Jodi Schwan talks with retiring Sioux Falls Development Foundation workforce development specialist Mary Medema about what it takes to meet the demand for labor in Sioux Falls. Whatever efforts Medema and the Foundation have made appear not to have stopped the local labor market from going in circles:
JS: So, nearly 19 years. Do you remember what the biggest workforce-related issue was here when you started the job?
MM: The tight labor market and a shortage of workers — almost exactly what it is now — skilled workers, most particular for manufacturing, construction and other trades like that. In 1999, the year-end unemployment rate was 1.9 percent in our area, less than it is today, so I’d say I’ve been through three major cycles [Jodi Schwann, “A Workforce Development Wish List,” that Sioux Falls paper, 2016.07.23].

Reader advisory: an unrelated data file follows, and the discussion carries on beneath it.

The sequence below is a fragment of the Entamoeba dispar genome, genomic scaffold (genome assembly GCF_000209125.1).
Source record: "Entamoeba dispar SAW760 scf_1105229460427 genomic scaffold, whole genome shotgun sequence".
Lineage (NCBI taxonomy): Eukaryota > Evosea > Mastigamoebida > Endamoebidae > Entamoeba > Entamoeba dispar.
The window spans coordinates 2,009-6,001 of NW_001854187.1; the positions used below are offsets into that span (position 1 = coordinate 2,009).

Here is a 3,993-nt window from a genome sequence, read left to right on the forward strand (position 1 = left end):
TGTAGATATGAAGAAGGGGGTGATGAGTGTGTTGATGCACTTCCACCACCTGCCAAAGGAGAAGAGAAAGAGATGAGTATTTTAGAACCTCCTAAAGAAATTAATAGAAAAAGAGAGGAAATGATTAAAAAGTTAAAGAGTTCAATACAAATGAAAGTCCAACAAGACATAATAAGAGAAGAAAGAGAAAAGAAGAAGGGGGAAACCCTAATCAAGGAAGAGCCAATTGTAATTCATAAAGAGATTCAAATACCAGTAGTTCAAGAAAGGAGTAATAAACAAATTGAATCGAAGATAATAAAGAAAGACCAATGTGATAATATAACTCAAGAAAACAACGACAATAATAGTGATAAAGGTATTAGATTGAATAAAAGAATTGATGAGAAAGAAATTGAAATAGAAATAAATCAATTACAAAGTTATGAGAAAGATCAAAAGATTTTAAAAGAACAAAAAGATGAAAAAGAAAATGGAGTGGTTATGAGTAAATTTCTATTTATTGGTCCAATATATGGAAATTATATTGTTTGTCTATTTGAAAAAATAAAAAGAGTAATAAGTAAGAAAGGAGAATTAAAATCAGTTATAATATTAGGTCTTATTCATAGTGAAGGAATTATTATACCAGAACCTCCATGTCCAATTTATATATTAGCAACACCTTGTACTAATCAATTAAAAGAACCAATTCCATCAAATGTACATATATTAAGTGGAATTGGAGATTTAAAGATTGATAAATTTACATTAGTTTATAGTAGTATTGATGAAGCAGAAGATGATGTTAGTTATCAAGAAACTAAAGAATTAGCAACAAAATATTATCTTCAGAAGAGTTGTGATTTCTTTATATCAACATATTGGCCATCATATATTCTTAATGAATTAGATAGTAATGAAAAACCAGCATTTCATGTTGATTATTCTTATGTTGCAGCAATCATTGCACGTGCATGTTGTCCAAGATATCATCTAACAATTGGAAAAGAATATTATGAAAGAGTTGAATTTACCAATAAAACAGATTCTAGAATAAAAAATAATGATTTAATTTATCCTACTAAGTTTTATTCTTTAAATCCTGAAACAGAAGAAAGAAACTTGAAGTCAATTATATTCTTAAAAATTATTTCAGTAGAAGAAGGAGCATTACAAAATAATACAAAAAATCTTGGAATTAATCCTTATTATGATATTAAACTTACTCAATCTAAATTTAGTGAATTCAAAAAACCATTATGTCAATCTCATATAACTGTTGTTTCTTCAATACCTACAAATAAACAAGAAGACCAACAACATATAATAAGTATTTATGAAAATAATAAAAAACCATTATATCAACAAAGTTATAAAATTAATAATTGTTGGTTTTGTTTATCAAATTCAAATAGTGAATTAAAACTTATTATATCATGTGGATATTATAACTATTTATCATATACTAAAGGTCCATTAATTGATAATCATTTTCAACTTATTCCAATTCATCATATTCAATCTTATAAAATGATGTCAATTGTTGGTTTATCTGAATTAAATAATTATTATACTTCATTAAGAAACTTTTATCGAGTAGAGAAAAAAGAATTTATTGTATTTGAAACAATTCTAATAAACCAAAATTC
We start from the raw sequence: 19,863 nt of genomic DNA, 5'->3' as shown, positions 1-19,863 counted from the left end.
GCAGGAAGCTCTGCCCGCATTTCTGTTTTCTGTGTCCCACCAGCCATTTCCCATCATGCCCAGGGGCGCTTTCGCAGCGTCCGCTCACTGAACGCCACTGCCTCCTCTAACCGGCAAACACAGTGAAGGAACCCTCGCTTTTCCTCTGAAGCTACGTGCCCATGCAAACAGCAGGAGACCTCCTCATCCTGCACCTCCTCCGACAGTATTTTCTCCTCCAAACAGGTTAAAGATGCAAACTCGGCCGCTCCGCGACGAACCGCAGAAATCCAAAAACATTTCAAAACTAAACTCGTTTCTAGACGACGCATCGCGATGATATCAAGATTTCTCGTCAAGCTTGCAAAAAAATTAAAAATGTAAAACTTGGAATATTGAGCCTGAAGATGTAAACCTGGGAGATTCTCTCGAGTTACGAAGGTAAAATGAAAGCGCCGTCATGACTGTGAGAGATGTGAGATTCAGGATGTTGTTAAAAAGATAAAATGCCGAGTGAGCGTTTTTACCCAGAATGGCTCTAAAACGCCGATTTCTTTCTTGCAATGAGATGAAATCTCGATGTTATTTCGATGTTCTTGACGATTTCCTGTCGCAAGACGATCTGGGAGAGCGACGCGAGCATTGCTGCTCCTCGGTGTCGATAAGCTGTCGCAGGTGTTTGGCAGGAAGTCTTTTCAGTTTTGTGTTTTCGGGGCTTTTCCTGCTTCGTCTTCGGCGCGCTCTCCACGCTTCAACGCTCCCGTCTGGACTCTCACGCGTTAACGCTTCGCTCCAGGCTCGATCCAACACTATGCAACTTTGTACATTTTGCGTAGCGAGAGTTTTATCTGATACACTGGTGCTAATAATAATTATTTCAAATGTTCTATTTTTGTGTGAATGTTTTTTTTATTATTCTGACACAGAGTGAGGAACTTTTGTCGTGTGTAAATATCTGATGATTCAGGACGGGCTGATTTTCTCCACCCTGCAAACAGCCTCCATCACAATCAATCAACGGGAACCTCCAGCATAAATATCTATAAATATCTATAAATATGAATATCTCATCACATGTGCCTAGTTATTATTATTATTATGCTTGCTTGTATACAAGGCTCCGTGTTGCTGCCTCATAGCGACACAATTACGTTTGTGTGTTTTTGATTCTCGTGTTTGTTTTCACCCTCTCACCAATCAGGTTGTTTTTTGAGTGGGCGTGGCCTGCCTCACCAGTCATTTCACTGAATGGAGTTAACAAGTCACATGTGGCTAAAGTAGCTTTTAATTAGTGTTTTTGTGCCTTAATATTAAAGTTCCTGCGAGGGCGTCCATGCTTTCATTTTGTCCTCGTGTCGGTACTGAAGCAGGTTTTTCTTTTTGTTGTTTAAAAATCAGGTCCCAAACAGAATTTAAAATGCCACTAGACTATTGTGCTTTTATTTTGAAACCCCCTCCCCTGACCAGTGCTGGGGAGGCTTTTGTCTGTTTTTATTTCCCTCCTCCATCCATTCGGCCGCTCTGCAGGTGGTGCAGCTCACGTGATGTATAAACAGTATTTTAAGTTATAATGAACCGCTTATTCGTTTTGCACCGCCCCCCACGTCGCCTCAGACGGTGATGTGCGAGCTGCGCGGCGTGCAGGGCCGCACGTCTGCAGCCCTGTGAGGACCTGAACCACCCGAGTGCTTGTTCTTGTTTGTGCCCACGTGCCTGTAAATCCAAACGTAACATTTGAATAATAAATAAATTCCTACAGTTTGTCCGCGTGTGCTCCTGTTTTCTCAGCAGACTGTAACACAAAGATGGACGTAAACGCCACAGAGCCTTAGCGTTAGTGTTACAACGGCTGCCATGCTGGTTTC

Storyteller Schwan at least acknowledges that we won’t recruit workers by telling more stories:
Stop saying — and believing — that most of our workforce woes will be taken care of if we just do a better job of telling our story. I advocate storytelling as much as anyone — and this community does have a terrific story — but that alone will not stack up against some of the other vibrant cities in the marketplace. Getting us there takes real investment in downtown, parks, recreation, education at all levels, the arts and housing diversity. We’ve done a lot. We need to do more [Schwan, 2016.07.23].
Neither Schwan nor Medema mention the one factor that could beat all others in recruiting and retaining workers: higher pay. Neither Schwan nor Medema mentions the word wages or salary in their printed conversation. Sioux Falls businesses are apparently willing to plunge millions of dollars into marketing and turning our schools into their training facilities. But they won’t turn from their Rube Goldberg machine and hand that money directly to the employees who create their value. Thus, they face the same workforce shortage they did nineteen years ago.